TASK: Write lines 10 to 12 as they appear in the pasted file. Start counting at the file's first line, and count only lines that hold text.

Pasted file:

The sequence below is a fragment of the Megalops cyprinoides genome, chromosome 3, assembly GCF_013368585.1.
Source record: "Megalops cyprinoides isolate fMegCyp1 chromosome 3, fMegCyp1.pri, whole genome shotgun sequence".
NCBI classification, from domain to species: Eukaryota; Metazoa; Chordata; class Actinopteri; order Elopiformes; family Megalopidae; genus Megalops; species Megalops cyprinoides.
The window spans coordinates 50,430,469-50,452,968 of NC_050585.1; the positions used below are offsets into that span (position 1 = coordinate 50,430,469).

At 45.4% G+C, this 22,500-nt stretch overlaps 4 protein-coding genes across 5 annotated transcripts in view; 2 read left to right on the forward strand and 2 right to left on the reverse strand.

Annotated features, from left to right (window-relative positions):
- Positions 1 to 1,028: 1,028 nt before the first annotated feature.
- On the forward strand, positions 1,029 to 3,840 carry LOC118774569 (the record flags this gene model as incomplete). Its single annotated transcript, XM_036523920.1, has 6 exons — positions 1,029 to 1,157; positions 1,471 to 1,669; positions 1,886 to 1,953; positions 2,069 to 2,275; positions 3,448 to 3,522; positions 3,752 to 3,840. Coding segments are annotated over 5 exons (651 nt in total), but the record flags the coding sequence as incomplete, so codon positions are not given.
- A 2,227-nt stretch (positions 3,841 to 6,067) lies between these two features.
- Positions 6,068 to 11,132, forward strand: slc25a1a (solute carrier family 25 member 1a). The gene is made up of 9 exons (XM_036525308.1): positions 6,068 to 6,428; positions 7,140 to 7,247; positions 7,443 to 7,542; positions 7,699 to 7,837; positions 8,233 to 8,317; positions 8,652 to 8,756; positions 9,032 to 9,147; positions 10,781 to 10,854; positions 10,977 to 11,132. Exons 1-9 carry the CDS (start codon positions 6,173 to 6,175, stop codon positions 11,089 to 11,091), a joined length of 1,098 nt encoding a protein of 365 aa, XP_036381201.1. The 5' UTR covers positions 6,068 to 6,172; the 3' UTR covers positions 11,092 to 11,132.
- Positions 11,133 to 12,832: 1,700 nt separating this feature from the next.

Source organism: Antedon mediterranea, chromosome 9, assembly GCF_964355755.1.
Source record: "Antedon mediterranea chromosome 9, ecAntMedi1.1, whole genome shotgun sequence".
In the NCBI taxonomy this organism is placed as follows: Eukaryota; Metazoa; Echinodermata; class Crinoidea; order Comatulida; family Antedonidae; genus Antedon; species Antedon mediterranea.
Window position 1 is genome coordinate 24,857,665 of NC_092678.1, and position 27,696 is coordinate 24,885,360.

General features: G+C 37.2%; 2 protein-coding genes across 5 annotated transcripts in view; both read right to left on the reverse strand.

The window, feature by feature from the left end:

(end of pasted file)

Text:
- Positions 6,068 to 11,132, forward strand: slc25a1a (solute carrier family 25 member 1a). The gene is made up of 9 exons (XM_036525308.1): positions 6,068 to 6,428; positions 7,140 to 7,247; positions 7,443 to 7,542; positions 7,699 to 7,837; positions 8,233 to 8,317; positions 8,652 to 8,756; positions 9,032 to 9,147; positions 10,781 to 10,854; positions 10,977 to 11,132. Exons 1-9 carry the CDS (start codon positions 6,173 to 6,175, stop codon positions 11,089 to 11,091), a joined length of 1,098 nt encoding a protein of 365 aa, XP_036381201.1. The 5' UTR covers positions 6,068 to 6,172; the 3' UTR covers positions 11,092 to 11,132.
- Positions 11,133 to 12,832: 1,700 nt separating this feature from the next.

Source organism: Antedon mediterranea, chromosome 9, assembly GCF_964355755.1.